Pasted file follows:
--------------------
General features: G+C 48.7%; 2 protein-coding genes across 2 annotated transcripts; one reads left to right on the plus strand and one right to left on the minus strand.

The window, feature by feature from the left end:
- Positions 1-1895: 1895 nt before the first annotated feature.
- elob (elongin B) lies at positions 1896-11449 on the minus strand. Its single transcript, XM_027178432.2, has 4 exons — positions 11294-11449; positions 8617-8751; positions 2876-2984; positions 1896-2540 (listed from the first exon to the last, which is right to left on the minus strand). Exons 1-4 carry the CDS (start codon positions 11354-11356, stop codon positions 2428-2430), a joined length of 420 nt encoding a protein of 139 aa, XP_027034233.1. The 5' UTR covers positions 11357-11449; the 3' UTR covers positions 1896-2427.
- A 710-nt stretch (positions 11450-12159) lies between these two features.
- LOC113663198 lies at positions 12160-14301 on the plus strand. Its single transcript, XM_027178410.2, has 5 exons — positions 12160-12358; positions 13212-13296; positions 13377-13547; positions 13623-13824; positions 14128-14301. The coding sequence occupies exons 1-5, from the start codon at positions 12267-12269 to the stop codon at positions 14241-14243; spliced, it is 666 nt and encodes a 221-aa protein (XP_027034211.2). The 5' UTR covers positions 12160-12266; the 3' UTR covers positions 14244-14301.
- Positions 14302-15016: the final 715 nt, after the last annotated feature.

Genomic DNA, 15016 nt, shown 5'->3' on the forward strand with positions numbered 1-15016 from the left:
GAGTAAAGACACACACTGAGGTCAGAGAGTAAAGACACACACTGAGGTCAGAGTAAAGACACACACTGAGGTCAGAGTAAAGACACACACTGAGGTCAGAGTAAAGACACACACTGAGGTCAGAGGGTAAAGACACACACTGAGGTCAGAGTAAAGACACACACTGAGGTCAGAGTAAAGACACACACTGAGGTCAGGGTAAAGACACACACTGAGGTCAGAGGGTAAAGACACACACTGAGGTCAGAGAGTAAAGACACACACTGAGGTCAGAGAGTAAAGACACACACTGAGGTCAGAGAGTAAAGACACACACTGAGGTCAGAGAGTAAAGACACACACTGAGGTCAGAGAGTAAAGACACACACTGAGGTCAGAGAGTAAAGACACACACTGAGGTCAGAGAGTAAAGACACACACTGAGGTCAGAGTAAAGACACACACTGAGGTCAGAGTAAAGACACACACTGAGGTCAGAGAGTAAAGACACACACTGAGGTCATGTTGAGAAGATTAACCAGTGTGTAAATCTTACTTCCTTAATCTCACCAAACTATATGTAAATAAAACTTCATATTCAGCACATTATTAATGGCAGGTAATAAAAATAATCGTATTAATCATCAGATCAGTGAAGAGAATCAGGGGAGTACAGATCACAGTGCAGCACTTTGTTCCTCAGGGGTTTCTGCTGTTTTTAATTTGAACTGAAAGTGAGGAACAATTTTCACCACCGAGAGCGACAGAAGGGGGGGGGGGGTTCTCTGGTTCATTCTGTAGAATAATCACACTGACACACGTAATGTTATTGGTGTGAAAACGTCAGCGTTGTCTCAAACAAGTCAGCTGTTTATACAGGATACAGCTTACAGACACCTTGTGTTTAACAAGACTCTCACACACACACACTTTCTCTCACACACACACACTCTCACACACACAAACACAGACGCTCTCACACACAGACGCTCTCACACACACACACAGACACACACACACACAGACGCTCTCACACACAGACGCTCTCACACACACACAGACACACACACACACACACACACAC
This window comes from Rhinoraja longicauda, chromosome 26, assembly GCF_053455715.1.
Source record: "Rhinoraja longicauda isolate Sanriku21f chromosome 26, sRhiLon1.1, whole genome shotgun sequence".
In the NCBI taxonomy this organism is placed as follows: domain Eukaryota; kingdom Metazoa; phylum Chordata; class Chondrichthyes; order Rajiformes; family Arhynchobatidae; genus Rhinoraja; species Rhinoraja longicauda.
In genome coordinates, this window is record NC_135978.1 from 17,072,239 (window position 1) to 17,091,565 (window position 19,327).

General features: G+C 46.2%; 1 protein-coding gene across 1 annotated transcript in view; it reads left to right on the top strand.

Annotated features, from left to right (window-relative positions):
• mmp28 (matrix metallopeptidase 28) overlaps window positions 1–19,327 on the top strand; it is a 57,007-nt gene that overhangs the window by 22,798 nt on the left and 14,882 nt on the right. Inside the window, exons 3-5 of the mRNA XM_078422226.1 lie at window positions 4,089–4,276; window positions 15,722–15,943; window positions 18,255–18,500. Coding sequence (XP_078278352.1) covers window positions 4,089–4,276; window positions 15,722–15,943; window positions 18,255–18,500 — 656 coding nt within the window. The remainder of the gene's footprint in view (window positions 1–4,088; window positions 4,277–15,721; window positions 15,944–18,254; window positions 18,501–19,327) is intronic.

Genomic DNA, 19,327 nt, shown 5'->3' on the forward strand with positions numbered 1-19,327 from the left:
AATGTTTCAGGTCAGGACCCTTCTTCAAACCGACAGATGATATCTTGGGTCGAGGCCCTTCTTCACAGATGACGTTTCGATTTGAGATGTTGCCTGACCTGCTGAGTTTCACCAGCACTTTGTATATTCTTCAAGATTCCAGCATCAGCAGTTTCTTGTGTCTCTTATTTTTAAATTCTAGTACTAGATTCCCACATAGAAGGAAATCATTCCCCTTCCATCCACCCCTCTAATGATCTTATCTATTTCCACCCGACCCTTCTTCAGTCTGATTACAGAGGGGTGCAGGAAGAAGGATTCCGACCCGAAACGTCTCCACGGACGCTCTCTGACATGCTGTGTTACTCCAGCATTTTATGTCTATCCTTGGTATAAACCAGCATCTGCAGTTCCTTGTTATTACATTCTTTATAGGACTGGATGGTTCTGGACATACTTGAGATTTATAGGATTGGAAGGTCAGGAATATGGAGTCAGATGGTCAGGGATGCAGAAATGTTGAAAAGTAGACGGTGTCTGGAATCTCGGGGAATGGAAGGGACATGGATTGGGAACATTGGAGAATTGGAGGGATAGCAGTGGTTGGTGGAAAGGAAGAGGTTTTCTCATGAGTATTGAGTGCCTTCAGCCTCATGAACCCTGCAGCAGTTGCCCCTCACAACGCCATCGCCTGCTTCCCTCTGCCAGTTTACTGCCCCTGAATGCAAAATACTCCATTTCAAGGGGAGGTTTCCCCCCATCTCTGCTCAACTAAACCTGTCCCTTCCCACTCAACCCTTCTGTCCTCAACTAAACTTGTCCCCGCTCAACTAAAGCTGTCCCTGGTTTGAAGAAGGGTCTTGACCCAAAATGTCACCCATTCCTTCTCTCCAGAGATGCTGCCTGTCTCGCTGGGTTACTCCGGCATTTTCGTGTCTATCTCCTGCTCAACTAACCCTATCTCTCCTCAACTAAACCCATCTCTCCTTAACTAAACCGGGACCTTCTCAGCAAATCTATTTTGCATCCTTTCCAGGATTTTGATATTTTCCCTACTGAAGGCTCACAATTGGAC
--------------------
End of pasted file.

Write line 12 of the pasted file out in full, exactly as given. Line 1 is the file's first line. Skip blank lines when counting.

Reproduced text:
In the NCBI taxonomy this organism is placed as follows: domain Eukaryota; kingdom Metazoa; phylum Chordata; class Chondrichthyes; order Rajiformes; family Arhynchobatidae; genus Rhinoraja; species Rhinoraja longicauda.